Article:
In his endeavour to become a better father than his biological father had been, Jama has to confront his rite of passage in a most confounding way. He encounters a beautiful girl, Bethlehem, whom he falls in love with. In fact, Bethlehem, Jama’s mother and other female characters in this story, point out that women are strongly-willed and not weaklings as some might assume. They make decisions and come across as principled individuals who do not shy away from their life’s pursuits. In the case of Bethlehem, she proposes to Jama and when he appears hesitant she prevails on him to marry her. It is only much later that Jama discovers he has become a father. The overwhelming guilt compels him to abandon his pursuit of wealth in the high seas and foreign continents to sojourn back home to become a better father than his father had been.
Black Mamba Boy is an incredible story. Picture the journey on foot of teenagers traversing from Palestine through the Red Sea into Egypt. However, the story speaks volumes about those who live in the margins of the society. A lot of communal help is demonstrated in the story as those that are poor help each other to overcome the odds and live another day to tell the story of their life. The narrative highlights the migratory nature of the Somali community over the years; it underscores the motivation behind their restlessness. According to Jibreel, “Everywhere I go I meet Somalis,” he says, “always from the north, standing at a crossroads, looking up to the sky for direction; the poor souls never know where they are going. They all say the same thing; there is nothing in our country, I’ll go back when I can afford some camels.” Their country has over the times been afflicted not just by human conflict, but also heavily by the devastating nature of the environment: unending drought, famine, incorrigible poverty etc.
One would be persuaded to read this story as the ultimate narrative on the quest for a home. It brings forth the debate on whether home is a physical geographical place or whether it is in our psychology. In the wanderings of Jama, we are confronted with this ultimate dilemma as Jama has to reject an adoptive father in Idea, be rejected in Egypt but adamantly make a detour back there and obtain a British passport, sail across the world but ultimately yearn to go back to the arms of his young family. Jama’s rejection of Idea as a father is premised on his argument that “He knew that he could not bear the betrayal of exchanging his real father for another.” This is a story of a fractured society, one that has splintered the lives of its people and scattered them in an almost irreparable nature.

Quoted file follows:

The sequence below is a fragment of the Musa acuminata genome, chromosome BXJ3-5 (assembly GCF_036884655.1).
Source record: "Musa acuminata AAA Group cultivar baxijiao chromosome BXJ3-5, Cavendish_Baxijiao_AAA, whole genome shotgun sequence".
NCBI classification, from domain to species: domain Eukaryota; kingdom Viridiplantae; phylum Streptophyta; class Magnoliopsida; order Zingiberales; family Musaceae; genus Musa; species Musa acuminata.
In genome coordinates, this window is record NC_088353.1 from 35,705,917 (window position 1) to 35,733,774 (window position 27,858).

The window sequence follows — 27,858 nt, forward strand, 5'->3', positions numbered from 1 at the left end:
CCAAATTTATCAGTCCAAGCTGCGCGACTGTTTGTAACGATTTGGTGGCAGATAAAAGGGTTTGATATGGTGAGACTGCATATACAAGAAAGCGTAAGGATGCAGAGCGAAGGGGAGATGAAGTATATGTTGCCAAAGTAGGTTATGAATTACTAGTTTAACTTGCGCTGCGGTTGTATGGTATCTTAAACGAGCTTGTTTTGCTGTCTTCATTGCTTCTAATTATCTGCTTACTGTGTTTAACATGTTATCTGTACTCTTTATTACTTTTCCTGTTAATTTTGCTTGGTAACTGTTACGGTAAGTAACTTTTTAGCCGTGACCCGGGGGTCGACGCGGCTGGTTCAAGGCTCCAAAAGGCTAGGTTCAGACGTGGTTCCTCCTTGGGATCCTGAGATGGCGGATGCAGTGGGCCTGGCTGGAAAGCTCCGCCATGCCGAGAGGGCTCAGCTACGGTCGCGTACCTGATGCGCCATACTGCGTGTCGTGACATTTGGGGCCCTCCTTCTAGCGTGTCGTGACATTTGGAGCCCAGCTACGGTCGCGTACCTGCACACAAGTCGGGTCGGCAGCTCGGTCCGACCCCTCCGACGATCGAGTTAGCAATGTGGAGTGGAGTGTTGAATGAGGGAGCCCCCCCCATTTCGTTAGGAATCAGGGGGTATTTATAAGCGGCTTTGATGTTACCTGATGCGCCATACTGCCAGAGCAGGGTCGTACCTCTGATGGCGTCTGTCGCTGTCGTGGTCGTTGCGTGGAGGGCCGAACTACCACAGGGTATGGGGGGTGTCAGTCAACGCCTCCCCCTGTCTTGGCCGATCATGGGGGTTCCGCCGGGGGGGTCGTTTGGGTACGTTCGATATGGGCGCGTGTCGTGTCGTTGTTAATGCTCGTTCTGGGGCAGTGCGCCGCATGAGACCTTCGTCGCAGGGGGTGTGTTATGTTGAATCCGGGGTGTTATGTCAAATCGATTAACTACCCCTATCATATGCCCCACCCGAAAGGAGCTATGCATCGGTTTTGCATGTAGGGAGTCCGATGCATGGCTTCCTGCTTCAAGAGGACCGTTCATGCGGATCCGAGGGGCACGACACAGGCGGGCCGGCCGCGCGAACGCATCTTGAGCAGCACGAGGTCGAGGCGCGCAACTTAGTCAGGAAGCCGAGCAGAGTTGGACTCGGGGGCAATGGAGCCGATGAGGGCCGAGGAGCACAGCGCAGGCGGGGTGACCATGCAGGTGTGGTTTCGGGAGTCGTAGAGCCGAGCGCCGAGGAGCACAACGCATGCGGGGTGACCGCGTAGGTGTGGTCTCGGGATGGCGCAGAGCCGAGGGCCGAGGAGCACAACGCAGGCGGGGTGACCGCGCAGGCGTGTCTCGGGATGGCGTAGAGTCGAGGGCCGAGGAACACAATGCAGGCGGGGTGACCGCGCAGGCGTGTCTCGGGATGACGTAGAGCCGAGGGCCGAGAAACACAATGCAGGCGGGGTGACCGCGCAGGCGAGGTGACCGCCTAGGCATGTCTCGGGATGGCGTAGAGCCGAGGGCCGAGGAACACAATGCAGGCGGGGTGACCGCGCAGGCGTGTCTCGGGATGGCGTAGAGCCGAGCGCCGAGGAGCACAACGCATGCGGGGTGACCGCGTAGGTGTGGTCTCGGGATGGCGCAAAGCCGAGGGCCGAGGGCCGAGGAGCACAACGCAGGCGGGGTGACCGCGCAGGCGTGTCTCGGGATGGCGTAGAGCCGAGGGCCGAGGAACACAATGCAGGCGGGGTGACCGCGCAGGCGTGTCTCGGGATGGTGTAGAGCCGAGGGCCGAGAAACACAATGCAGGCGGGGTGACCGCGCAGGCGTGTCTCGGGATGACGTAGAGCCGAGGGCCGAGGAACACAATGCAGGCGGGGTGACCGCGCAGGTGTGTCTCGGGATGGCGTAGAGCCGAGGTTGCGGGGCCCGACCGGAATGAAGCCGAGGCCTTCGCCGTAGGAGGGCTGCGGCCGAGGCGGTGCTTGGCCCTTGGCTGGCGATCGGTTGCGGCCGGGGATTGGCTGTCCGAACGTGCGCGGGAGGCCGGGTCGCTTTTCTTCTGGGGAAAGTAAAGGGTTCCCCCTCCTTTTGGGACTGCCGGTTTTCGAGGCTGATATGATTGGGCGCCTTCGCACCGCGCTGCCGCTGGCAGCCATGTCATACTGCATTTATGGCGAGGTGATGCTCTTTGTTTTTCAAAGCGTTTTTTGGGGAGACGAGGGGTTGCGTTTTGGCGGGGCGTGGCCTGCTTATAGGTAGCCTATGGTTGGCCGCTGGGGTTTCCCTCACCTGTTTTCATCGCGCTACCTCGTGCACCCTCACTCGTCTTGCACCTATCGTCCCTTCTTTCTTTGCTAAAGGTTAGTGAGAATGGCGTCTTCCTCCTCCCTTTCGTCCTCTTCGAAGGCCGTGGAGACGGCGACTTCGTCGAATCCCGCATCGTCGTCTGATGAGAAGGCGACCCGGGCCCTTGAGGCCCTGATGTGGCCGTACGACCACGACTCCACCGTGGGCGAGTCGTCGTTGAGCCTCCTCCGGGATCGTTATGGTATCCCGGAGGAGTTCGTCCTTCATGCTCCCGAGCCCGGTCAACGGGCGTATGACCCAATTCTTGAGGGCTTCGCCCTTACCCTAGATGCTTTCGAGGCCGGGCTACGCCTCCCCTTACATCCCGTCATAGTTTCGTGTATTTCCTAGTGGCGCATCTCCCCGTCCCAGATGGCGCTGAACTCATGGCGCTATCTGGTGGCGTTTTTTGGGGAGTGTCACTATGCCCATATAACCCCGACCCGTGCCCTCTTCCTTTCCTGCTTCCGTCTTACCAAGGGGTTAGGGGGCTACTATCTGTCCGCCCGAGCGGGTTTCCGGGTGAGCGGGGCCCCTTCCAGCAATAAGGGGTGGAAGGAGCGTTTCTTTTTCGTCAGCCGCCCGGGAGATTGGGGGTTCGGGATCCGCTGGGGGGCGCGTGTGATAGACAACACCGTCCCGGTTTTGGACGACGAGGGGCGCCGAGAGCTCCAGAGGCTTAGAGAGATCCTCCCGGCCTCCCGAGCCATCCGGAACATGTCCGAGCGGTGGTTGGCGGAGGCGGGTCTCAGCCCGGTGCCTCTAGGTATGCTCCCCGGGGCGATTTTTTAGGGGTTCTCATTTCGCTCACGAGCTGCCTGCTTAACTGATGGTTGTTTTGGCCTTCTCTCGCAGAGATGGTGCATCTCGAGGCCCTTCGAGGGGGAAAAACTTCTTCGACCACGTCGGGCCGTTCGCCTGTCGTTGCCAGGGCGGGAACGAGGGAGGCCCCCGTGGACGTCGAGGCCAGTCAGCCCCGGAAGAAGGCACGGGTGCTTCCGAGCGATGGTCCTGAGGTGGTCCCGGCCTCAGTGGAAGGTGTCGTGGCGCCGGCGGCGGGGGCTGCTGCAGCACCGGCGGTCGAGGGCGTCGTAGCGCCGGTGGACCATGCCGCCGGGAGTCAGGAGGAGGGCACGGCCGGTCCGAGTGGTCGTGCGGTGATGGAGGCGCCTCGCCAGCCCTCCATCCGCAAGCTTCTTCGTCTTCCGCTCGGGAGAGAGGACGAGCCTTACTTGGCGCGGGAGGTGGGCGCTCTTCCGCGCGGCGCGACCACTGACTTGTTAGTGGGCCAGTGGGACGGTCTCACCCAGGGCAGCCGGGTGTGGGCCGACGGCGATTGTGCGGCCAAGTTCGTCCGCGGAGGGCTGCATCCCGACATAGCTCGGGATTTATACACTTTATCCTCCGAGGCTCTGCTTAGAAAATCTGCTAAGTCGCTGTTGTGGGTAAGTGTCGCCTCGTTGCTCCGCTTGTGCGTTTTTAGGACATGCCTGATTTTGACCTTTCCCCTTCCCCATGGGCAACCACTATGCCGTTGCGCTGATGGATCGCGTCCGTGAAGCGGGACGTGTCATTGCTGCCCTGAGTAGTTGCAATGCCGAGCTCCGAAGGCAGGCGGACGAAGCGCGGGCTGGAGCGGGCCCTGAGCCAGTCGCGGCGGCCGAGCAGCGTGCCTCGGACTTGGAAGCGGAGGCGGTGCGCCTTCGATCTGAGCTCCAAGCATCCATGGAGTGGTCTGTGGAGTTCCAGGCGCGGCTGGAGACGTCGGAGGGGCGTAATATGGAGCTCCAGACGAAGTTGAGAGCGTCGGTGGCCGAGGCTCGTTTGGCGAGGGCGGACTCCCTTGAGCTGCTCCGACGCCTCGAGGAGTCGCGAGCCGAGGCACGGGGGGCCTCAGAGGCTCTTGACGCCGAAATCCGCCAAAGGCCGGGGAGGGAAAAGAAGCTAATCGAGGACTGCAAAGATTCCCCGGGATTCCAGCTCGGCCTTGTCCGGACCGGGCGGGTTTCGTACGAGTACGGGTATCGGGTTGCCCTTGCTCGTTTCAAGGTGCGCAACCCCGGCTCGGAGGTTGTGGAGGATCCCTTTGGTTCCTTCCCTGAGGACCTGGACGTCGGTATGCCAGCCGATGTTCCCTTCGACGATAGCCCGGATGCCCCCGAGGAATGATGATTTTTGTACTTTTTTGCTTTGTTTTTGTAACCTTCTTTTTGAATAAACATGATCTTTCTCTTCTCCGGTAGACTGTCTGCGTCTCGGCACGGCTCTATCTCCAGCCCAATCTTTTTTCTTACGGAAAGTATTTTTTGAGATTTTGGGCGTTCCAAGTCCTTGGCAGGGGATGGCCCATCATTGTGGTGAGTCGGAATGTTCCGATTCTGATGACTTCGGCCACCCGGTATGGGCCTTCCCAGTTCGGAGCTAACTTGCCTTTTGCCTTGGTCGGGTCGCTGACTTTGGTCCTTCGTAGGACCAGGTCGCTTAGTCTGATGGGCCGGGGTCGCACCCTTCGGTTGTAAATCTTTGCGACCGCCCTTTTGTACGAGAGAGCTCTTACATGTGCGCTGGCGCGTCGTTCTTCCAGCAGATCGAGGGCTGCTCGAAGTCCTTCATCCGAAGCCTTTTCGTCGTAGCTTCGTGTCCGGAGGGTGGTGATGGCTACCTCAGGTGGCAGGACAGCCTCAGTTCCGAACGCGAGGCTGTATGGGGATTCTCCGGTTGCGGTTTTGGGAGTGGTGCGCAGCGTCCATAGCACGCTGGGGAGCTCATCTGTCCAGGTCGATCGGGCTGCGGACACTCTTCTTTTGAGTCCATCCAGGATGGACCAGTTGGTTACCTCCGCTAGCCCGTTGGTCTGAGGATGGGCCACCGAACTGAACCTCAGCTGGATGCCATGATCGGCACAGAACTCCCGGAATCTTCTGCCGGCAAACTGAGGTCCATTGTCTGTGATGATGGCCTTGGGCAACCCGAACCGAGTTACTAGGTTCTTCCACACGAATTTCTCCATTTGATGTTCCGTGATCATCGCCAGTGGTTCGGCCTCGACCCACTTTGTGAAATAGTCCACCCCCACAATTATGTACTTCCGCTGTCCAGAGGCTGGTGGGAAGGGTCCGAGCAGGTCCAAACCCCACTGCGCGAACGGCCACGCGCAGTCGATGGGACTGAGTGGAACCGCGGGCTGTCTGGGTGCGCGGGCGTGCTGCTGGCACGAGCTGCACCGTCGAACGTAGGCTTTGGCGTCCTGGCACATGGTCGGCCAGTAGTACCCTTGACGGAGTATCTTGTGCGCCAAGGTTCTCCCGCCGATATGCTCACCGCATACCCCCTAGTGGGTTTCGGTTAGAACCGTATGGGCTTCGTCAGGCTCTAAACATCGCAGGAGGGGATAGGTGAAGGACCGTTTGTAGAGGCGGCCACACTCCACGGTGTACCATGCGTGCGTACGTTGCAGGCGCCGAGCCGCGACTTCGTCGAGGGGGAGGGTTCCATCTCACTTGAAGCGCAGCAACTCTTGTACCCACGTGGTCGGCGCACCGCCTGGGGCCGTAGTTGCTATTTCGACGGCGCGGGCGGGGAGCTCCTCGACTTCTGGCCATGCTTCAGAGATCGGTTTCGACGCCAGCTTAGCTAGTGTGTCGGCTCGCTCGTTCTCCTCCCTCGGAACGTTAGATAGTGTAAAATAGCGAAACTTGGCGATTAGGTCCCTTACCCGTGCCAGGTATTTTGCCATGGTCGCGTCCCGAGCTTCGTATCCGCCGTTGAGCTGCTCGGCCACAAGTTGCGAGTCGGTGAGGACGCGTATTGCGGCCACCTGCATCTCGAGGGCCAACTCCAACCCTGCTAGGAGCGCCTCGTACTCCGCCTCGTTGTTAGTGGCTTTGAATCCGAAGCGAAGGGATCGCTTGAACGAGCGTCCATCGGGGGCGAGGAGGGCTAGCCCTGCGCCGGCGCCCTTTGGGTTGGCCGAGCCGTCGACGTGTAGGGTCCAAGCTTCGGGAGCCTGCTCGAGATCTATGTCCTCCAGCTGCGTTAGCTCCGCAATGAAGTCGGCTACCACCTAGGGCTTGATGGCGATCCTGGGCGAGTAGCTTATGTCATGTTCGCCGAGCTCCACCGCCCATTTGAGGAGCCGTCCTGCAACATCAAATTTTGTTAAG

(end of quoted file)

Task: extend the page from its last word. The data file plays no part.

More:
I am amazed by how Nadifa Mohamed succeeds to paint the picture of resilience in her father, a spirit of optimism that survives all manner of devastation and discovers the beauty of family re-union. This is a tale of hope against all of odds. The narrative is musical, it is revealing; it is moving, it is traumatising; it is disturbing, it is appealing. At the end of it all, the reader finds that there is something uniquely appealing irrespective of the social background one comes from. I personally found that I could connect with the text and hope that this is possible for other readers too.